We asked ourselves, “Can we highlight ways that students are already?” So, when you have students like Dante and Kayla, how can we highlight ways that they're already mathematical?
Do you remember making these little fortune catchers when you were a kid? You probably made them in elementary school, right? We have kids that will sit in our class, and they will tell us they can't do math, or they don't understand, but they make these fortune catchers. These fortune catchers are made up of fractions: two parts, four parts, eight parts. This is a great way to say they're already doing math.
Do you have gamers in your class—kids that play video games? If you've ever seen one of those video game maps, it's going to show you the whole video game world. I can't read those things, but kids are good at it! Not only can they read them, but they use them to plan all the different places that they're going to go. So, they're thinking several steps ahead. They're figuring out their strategy. Those same kids will tell you they can't do multi-step problems, but they just did it.
Does anybody have kids in their class that drum on the desk, either using pencils or their hands? Dante was like that. Turns out, he was keeping time in fractions. Those kids are using patterns and if you ever ask them to draw out what they're doing, it's an “aha” moment. Dante, who told me that he used to be good at math until fractions, was doing fractions and he didn't even know it.
This is part of diversifying what it looks like to do math and bringing equity to who knows math. Someone who knows math isn't just the kid who did the problem right on the board, it's also the kid who's using math in very applicable ways.
That's how we help students see they’re already mathematical. That's how we start to change the narrative that math is for them, but not for me. We change it because we show students how they're already doing it. Part of that is changing their schema: how they think about themselves and how they think about math.
Do you know what a schema is? Schemas are our neural networks—our brain’s way of organizing our thoughts and experiences. We all have them. We all make them. These are the things that lead people to have the kinds of experiences that Dante had and lead them to say that they’re not a math person.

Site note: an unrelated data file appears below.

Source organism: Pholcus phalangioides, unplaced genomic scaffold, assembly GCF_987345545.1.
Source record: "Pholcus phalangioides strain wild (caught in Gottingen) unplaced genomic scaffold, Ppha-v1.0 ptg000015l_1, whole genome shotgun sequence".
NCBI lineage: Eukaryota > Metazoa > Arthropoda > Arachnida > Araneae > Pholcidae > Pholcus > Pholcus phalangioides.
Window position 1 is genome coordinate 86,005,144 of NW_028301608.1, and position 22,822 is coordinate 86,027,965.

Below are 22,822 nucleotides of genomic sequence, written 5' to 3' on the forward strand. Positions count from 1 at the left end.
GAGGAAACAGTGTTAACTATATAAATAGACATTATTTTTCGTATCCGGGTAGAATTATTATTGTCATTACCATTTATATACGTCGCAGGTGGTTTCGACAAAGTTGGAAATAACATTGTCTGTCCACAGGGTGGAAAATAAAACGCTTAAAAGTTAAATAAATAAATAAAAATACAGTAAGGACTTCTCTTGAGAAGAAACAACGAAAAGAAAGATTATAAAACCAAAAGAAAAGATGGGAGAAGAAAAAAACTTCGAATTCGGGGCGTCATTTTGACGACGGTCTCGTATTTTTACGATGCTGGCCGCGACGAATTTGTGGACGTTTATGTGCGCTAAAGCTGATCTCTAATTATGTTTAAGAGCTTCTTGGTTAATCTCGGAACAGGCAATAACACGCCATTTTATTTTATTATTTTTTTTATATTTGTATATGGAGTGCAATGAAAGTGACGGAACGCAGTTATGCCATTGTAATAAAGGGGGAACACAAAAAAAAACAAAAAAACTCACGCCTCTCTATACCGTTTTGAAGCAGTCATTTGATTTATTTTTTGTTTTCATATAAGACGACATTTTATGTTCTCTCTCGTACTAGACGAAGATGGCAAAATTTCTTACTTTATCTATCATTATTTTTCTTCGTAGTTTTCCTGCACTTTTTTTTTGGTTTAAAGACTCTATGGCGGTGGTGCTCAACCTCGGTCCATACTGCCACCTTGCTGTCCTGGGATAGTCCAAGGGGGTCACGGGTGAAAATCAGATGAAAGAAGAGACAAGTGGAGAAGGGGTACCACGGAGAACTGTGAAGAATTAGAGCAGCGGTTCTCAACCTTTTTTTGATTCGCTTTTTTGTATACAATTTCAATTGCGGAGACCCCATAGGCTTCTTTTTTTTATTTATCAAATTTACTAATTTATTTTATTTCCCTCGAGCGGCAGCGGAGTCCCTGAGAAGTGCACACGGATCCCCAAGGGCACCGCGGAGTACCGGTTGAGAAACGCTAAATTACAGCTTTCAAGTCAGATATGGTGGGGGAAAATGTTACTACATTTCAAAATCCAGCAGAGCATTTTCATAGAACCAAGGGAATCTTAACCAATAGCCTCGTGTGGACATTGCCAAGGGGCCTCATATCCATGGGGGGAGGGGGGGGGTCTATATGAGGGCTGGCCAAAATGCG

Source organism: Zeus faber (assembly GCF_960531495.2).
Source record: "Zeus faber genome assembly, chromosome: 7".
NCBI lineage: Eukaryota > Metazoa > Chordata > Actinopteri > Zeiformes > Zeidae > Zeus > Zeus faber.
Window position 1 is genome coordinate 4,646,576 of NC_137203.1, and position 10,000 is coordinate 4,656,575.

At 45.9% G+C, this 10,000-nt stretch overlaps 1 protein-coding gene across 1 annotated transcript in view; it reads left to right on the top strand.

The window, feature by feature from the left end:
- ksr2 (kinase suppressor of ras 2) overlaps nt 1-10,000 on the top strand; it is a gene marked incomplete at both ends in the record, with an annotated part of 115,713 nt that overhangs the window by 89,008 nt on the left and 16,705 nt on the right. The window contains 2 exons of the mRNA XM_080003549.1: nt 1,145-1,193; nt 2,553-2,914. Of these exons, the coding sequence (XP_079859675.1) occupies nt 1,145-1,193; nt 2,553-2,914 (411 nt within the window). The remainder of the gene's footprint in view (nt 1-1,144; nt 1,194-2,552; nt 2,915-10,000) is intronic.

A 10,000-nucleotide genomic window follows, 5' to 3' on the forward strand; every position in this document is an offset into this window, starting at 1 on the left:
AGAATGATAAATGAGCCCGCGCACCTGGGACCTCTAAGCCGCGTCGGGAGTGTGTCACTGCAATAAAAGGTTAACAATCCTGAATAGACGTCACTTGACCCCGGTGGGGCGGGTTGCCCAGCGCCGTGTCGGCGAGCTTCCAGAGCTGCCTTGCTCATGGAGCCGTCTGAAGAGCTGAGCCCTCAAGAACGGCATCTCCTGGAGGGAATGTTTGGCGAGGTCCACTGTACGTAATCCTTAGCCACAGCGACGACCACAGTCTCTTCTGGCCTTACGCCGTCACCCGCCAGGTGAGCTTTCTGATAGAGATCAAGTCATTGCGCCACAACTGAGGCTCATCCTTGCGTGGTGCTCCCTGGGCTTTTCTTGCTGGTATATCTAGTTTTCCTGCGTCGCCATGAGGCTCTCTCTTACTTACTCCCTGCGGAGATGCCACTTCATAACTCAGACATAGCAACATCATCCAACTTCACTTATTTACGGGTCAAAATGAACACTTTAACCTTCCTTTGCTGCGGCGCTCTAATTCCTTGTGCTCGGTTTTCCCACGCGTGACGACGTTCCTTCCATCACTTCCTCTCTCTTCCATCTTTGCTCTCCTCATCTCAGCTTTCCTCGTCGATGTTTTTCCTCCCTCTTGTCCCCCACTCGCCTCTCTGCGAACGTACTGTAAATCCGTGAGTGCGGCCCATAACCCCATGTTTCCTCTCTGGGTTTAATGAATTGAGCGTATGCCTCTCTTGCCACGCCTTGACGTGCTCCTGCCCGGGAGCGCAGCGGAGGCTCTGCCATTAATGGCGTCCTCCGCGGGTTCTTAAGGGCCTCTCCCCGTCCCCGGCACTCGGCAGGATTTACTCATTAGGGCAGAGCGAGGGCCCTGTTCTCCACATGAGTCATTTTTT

I want you to think about how schemas help us make sense of our place in the world. If my schema, which is made up of my experiences in math, had been Kayla's experience, then that's going to teach me that I am not a math person. That I can't do it. That's a schema that I must now break.
It's not enough to tell kids they can do it. We must break their schema by showing them and giving them new experiences that help them understand that they can do math, that they already know math, and that they are already making sense of math. That's what we must do. So, how are we doing it? We're going to use an asset-based approach.
This is where we talk about what students are doing right. Identify their strengths and build on those. Look at how to unify how they feel about themselves in math and let them know that they're truly mathematical. Help them make connections in what they're doing to the math that they're learning. Use those connections to help students grow even further.
If you've never taken an asset-based approach, here's how you get started. You identify and build on your students’ strengths. What are the strengths in somebody who’s good at video games? What are the strengths in somebody who’s good at singing? What are the strengths of your student? Call them out. Give students this idea that they do have abilities, dignities, and capabilities. That will lead to a positive math identity because you're calling it out, you're naming it, you're helping students see what it is they're doing and how they can use that. Give them an anchor to grow from. That's what we need to do with all our students.
What we're doing at MIND is co-designing activities and lessons with educators, students, and families all over the country. Changing a name in a word problem is not DEI. It doesn't go far enough. It doesn't go deep enough. We had to start by understanding.
We recruited all these families, students, and educators, and we listened to their stories. We wanted to understand their passions, who they are, and what they were doing. Then, we discovered together. We formed a learning community where we talked with each other. We developed together. Things we didn't know about, we learned about together. Then, we engaged. We began to build things with these students, families, and educators, and then, we tested and learned from them.
We have classrooms of kids giving us feedback. Imagine classrooms of kids talking to designers, telling them:
This is what this lesson meant to me.
This is what it did for me.
This is how I’d like to see it so I can connect to it.
That's the focus that we have in this project. At the end of the year, we’ll reflect on what worked and what didn't, and then we’ll start the cycle again. This is how we do it because we cannot do this without the stories, can we?
How can you really do DEI if you don't know people’s stories and you don't know where they're coming from? That's what you must do as you're doing DEI work in your own spaces. Get to know the stories.
Just some of the educators across the country that are designing with us.